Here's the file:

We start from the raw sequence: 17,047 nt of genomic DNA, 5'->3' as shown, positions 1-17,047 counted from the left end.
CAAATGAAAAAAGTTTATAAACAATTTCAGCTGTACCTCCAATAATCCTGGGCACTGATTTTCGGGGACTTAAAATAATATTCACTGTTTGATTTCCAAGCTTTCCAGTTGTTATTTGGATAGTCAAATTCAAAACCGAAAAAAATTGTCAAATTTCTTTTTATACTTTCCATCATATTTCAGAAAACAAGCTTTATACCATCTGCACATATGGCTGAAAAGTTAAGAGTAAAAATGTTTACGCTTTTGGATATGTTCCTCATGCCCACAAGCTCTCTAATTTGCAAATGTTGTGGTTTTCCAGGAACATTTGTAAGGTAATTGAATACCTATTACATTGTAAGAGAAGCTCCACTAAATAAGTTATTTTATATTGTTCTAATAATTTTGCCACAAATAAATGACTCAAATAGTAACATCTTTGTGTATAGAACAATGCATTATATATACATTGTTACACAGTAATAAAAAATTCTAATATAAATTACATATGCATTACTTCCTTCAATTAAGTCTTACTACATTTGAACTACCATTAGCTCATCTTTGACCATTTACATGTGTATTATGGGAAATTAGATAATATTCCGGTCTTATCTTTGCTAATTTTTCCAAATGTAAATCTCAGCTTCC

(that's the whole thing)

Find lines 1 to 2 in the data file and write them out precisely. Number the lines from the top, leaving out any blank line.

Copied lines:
We start from the raw sequence: 17,047 nt of genomic DNA, 5'->3' as shown, positions 1-17,047 counted from the left end.
CAAATGAAAAAAGTTTATAAACAATTTCAGCTGTACCTCCAATAATCCTGGGCACTGATTTTCGGGGACTTAAAATAATATTCACTGTTTGATTTCCAAGCTTTCCAGTTGTTATTTGGATAGTCAAATTCAAAACCGAAAAAAATTGTCAAATTTCTTTTTATACTTTCCATCATATTTCAGAAAACAAGCTTTATACCATCTGCACATATGGCTGAAAAGTTAAGAGTAAAAATGTTTACGCTTTTGGATATGTTCCTCATGCCCACAAGCTCTCTAATTTGCAAATGTTGTGGTTTTCCAGGAACATTTGTAAGGTAATTGAATACCTATTACATTGTAAGAGAAGCTCCACTAAATAAGTTATTTTATATTGTTCTAATAATTTTGCCACAAATAAATGACTCAAATAGTAACATCTTTGTGTATAGAACAATGCATTATATATACATTGTTACACAGTAATAAAAAATTCTAATATAAATTACATATGCATTACTTCCTTCAATTAAGTCTTACTACATTTGAACTACCATTAGCTCATCTTTGACCATTTACATGTGTATTATGGGAAATTAGATAATATTCCGGTCTTATCTTTGCTAATTTTTCCAAATGTAAATCTCAGCTTCC